Description : This is the first comprehensive study of Russian political and social thought in the post-Communist era. The book portrays and critically examines the conceptual and theoretical attempts by Russian scholars and political thinkers to make sense of the challenges of post-communism and the trials of economic, political and social transformation. It brings together the various strands of political thought that have been formulated in the wake of the collapsed communist doctrine. It engages constructively with the numerous attempts by Russian political theorists and social scientists to articulate a coherent model of liberal democracy in their country. The book investigates critical, as well as favourable voices, in the Russian debate on liberal democracy, a debate often marked by eclecticism and, at times, little conceptual discipline. As such, the book will be of great interest both to Russian specialists, and to all those interested in political and social thought more widely.
Description : This text looks at language planning in the USSR, covering the formative period under Lenin and Stalin. Based on party and state archival material, the book explores the tension between linguistic russification and nativization of the Soviet experience.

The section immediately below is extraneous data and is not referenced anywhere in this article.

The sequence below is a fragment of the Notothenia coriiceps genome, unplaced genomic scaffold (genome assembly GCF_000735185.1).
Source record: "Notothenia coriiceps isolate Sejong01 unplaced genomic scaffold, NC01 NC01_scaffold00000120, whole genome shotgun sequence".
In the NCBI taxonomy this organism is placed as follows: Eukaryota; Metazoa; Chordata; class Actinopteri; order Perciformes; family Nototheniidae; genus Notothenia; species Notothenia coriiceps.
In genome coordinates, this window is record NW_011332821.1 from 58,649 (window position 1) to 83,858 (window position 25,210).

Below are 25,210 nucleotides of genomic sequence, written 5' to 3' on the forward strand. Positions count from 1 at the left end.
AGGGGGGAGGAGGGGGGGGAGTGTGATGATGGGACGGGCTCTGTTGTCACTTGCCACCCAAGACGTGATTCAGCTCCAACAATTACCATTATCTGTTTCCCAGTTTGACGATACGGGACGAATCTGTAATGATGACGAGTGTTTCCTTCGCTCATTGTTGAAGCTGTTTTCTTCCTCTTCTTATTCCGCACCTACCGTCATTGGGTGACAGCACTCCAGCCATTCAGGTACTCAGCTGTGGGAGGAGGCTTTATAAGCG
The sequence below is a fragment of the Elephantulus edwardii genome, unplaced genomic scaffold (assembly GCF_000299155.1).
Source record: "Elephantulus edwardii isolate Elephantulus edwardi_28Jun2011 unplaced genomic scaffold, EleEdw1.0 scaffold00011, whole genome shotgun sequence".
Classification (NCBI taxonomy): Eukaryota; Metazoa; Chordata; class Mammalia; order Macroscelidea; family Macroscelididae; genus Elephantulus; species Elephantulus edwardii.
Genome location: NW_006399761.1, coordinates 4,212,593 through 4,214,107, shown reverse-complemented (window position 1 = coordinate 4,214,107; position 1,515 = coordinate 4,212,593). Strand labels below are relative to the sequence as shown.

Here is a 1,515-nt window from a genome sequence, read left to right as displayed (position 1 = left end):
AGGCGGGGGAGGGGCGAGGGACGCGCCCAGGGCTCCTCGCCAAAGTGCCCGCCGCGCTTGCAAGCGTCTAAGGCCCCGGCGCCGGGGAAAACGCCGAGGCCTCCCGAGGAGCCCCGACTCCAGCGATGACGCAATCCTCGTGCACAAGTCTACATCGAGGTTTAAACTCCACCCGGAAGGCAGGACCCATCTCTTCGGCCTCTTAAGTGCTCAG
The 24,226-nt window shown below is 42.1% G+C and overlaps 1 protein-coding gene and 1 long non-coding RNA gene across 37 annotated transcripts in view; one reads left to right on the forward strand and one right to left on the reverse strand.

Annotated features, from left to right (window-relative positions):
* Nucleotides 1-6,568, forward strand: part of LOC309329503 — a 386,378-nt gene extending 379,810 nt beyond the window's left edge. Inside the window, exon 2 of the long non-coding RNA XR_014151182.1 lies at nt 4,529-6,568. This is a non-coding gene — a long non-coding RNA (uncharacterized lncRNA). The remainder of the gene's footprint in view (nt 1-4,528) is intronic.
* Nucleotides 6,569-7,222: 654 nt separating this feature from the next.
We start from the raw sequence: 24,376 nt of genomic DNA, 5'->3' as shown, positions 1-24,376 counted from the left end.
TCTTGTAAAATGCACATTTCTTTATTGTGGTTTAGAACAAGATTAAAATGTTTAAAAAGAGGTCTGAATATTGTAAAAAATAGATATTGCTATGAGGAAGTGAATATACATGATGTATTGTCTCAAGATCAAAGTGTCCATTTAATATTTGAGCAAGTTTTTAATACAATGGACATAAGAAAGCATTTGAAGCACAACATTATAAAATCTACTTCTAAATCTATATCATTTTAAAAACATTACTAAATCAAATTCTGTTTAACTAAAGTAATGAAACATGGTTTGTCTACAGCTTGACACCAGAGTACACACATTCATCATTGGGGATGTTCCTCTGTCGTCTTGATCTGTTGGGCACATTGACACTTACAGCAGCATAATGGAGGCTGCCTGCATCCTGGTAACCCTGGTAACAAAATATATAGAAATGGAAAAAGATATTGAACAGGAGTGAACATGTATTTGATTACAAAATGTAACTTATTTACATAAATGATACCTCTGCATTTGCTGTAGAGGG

Description : The reexamination of values that began during the USSRs last years continues today in the search for a new Russian culture, one rooted in the pre-Soviet past but dynamic and evolving. Multi-textual, polyphonic, and contradictory, the current Russian cultural discourse is richly reflected in these essays by a diverse group of authors from Russian and American academic and cultural circles. The chapters explore specific cultural domains, surveying Russian and Soviet beliefs and behaviors, and highlighting the range of choices that Russians are facing at this critical juncture. }During the waning years of Soviet power, glasnost laid bare the distress of people trapped in a system they despised but felt powerless to change. The reexamination of values that began then continues today in the search for a new Russian culture, one rooted in the pre-Soviet past but dynamic and evolving, enabling Russians to meet the challenges they face in the contemporary world. Multi-textual, polyphonic, and contradictory, the current Russian cultural discourse is richly reflected in these essays by a diverse group of authors from Russian and American academic and cultural circles. Each chapter focuses on a particular cultural domain, surveying the historical origins of Russian beliefs and behaviors, exploring their Soviet and post-Soviet permutations, and highlighting the range of choices that Russians are facing at this critical juncture. The decisions they make will shape their society and culture for generations to come.Illuminating the universal significance of the Soviet experience, this volume raises provocative questions about the social, political, and economic sources of cultural change.